Delhi: “He had gone there to make a living, to fund my education. My father had asked me to study well; he wanted me to become an officer,” a sobbing Sehajpreet recalls every last detail of the phone conversation she had with her father. Away in Saudi Arabia, Bhupinder Singh kept a close track on his daughter’s studies, and wanted her to become a government officer. He had gone to the Middle East on the lookout for a job.
A resident of Goindwal Sahib in the Tarn Taran district of Punjab, Bhupinder had gone to Dammam to work as a driver two months ago. On July 28, his elder brother Baljinder received a phone call saying Bhupinder had died of a heart attack. The Singh family had knocked on every door to get back his mortal remains. It finally took some political intervention to bring Bhupinder home in a coffin.
“My brother had gone there to work because of unemployment here. We had sent papers to Ludhiana, approached the government; but the government is of no use. No one helped us, until Bhagwant Mann spoke to people in Delhi,” says Baljinder.
“We die every day. Those who are left behind perish every single day. Until we see the remains, we do not believe the person is no more,” Bhupinder’s cousin Harbinder says.
Almost four months have passed but Punjab still awaits the mortal remains of their near and dear ones, who perished in the Middle East. While Bhupinder’s family got a closure, there are several others for whom the wait continues.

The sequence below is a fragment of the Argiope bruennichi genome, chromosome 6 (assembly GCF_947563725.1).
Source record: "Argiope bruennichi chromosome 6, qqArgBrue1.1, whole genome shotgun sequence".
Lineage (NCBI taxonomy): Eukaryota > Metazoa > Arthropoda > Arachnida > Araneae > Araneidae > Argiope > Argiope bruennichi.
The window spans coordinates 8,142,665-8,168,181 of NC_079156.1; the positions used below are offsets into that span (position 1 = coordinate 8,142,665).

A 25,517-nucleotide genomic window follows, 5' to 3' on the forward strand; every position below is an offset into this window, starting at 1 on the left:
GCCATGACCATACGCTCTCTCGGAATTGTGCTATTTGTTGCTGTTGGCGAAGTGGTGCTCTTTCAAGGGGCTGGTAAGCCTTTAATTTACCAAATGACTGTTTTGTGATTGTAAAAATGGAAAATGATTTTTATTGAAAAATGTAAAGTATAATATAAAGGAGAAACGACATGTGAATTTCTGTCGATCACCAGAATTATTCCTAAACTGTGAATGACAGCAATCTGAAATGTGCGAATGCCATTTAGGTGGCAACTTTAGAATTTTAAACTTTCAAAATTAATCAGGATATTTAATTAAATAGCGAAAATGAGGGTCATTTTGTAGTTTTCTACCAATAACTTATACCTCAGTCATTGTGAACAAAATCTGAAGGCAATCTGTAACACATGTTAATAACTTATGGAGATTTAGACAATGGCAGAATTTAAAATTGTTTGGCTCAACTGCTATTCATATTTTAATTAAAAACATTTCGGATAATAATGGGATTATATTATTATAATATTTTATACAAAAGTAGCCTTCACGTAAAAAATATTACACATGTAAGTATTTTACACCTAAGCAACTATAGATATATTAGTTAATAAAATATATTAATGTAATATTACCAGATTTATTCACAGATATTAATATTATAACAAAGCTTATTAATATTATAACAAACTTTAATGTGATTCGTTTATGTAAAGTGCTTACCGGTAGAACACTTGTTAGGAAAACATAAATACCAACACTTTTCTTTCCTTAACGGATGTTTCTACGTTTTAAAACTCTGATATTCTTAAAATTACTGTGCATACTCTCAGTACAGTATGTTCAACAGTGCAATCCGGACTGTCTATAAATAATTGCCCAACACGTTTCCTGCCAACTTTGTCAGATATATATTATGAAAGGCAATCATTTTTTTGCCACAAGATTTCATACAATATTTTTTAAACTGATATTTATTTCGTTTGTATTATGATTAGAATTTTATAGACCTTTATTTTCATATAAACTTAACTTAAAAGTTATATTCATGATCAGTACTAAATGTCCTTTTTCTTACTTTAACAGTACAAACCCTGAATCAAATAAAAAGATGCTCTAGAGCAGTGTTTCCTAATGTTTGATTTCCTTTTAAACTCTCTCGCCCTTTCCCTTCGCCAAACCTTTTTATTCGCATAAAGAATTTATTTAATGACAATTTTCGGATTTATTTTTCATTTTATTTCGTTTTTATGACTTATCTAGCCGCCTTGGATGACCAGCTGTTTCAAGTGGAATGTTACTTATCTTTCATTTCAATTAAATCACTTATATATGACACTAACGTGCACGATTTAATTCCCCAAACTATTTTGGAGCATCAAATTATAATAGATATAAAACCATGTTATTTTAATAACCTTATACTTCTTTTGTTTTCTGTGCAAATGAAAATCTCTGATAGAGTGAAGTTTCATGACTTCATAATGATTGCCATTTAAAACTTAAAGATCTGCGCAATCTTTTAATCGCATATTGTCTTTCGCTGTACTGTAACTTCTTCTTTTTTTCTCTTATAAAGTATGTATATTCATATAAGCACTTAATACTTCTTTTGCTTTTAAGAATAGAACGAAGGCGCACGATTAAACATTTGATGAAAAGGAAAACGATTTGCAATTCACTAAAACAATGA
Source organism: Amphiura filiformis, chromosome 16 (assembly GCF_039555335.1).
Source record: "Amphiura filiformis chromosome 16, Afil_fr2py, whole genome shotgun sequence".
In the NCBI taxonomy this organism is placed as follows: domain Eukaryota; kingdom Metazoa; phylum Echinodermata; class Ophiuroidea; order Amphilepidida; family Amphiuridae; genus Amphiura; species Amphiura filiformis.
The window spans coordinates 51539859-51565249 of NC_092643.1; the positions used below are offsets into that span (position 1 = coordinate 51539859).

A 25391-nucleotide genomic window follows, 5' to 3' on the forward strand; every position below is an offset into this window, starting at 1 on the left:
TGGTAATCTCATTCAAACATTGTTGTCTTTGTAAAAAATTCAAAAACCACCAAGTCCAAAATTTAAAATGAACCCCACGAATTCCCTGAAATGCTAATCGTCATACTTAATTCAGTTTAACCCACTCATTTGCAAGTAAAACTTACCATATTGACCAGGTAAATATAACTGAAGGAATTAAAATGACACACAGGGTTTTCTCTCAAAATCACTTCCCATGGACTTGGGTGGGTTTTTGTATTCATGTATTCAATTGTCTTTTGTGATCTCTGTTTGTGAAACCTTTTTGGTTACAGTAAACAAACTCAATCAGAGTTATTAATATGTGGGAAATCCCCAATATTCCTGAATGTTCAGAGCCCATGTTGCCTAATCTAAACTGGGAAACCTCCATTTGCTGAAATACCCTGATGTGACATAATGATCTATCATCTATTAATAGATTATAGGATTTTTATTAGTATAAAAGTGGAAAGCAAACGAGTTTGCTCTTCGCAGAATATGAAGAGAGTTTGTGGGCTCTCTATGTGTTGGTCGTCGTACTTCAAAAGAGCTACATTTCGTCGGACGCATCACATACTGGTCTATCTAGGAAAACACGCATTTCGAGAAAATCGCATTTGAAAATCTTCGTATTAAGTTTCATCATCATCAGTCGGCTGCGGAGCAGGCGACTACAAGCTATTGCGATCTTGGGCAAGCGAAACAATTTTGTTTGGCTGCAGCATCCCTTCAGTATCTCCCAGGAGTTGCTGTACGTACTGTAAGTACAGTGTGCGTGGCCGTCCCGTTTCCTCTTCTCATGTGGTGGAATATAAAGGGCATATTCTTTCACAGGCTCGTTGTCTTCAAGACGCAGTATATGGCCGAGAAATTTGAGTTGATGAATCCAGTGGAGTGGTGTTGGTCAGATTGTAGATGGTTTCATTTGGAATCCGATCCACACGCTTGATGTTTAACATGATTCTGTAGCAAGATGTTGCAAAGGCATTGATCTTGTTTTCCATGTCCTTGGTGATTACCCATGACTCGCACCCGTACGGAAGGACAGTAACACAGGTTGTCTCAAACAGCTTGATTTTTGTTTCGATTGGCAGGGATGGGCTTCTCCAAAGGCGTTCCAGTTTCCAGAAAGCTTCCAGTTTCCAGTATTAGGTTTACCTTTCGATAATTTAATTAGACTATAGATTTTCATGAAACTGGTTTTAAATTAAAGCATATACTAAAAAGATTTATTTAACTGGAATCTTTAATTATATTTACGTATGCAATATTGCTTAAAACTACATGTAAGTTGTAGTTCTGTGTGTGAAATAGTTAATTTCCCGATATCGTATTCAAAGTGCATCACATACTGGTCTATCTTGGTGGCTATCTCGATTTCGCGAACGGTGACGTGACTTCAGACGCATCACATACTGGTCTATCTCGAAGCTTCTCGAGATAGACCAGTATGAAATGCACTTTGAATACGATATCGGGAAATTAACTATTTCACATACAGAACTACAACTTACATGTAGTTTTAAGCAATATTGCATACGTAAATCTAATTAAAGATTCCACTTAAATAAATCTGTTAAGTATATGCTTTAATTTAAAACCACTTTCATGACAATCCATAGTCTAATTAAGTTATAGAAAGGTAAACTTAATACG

For Charanjeet Kaur — a 60-year-old resident of Ludhiana’s Rurka Kalan — the tears have not stopped in four months. She regrets the moment of maternal weakness, when she gave in to her son, Davinder Mangat’s plan of going to Riyadh to work as a driver. In one and a half years, Davinder sent home Rs 70,000, which the family used to settle their debts.
On April 25, 28-year-old Davinder died in Riyadh. The bereaved family sent emails to the External Affairs Ministry to bring back his mortal remains, but got no reply. His employer, too, did not respond.
“Nobody helps the poor,” Charanjeet says.
“We approached everyone, sent petitions. No one helped,” her husband says.
Davinder was to return home in November for his wedding. Today, a mother who would have welcomed home her son, just wants him to make his final journey home in a shroud.